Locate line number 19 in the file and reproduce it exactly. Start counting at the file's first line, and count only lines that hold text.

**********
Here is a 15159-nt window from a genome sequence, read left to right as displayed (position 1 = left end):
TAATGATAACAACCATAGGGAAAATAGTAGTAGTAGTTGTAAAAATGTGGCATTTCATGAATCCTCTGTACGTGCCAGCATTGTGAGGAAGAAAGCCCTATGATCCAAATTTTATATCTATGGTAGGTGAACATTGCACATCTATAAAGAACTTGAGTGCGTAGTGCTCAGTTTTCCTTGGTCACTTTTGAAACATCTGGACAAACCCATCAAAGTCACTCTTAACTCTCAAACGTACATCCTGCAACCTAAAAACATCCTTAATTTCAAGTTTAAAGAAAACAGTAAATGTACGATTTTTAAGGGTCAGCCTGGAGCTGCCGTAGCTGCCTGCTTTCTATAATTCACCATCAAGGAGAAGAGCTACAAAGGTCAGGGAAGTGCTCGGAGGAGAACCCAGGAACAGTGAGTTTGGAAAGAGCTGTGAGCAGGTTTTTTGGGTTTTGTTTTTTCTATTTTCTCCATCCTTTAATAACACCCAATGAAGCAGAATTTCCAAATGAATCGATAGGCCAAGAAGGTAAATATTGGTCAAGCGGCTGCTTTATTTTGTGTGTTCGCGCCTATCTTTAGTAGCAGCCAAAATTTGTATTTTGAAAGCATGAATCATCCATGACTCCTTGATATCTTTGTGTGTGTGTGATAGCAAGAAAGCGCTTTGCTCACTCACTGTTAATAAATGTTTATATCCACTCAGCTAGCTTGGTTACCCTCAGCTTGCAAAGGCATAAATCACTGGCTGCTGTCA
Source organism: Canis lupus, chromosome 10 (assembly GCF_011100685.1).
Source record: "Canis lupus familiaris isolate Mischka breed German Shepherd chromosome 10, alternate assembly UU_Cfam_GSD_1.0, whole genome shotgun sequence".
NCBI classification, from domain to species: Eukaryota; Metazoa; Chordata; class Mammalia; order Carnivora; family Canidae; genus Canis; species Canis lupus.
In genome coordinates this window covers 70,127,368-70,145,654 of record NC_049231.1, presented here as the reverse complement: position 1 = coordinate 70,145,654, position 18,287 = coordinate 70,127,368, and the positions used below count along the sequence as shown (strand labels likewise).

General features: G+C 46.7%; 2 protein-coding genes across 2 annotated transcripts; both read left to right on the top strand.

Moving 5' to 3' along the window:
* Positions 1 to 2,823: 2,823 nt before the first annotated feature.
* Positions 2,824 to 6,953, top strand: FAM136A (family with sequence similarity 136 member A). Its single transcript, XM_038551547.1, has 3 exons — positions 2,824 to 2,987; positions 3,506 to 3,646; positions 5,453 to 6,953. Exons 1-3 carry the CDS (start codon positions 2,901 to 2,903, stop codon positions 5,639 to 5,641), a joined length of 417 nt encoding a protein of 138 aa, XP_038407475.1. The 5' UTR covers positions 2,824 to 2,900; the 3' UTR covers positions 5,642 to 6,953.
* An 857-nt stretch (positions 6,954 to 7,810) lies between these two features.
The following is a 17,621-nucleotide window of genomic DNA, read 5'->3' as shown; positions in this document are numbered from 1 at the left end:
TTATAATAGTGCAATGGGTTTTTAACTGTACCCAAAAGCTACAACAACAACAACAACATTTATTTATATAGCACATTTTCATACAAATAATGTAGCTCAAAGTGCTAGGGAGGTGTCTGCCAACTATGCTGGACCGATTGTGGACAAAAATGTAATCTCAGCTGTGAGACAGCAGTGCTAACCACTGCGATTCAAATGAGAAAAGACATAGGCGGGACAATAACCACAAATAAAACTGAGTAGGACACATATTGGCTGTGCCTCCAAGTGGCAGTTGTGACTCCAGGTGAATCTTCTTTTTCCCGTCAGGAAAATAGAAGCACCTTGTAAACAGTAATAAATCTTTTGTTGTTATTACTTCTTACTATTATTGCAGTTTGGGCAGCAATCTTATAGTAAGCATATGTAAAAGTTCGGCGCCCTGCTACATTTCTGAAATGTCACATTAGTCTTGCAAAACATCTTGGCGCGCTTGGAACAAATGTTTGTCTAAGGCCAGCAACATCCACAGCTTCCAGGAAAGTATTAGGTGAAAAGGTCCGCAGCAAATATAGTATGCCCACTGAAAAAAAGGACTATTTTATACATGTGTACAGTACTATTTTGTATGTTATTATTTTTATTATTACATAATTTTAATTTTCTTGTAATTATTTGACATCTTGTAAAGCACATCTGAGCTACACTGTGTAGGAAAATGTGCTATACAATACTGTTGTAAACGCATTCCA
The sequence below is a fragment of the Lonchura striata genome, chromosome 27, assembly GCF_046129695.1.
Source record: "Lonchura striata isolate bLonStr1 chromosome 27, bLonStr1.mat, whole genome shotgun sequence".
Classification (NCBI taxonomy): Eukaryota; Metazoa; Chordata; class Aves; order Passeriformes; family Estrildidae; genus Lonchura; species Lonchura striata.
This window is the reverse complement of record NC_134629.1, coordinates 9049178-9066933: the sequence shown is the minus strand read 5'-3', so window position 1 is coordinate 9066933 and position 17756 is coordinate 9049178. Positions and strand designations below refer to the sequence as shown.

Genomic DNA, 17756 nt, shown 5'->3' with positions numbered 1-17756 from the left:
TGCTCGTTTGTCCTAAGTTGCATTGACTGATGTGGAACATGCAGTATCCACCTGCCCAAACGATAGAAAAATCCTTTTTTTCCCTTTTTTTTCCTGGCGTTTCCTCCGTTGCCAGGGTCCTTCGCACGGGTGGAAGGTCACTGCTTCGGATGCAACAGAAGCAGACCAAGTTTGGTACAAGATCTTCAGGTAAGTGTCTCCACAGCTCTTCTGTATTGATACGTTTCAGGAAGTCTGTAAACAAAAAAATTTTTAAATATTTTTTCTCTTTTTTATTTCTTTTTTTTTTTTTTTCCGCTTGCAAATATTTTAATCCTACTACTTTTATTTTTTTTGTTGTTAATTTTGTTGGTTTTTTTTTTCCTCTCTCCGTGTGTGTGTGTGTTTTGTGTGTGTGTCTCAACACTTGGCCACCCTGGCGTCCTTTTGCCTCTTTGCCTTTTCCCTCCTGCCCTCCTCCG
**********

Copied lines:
TGCTCGTTTGTCCTAAGTTGCATTGACTGATGTGGAACATGCAGTATCCACCTGCCCAAACGATAGAAAAATCCTTTTTTTCCCTTTTTTTTCCTGGCGTTTCCTCCGTTGCCAGGGTCCTTCGCACGGGTGGAAGGTCACTGCTTCGGATGCAACAGAAGCAGACCAAGTTTGGTACAAGATCTTCAGGTAAGTGTCTCCACAGCTCTTCTGTATTGATACGTTTCAGGAAGTCTGTAAACAAAAAAATTTTTAAATATTTTTTCTCTTTTTTATTTCTTTTTTTTTTTTTTTCCGCTTGCAAATATTTTAATCCTACTACTTTTATTTTTTTTGTTGTTAATTTTGTTGGTTTTTTTTTTCCTCTCTCCGTGTGTGTGTGTGTTTTGTGTGTGTGTCTCAACACTTGGCCACCCTGGCGTCCTTTTGCCTCTTTGCCTTTTCCCTCCTGCCCTCCTCCG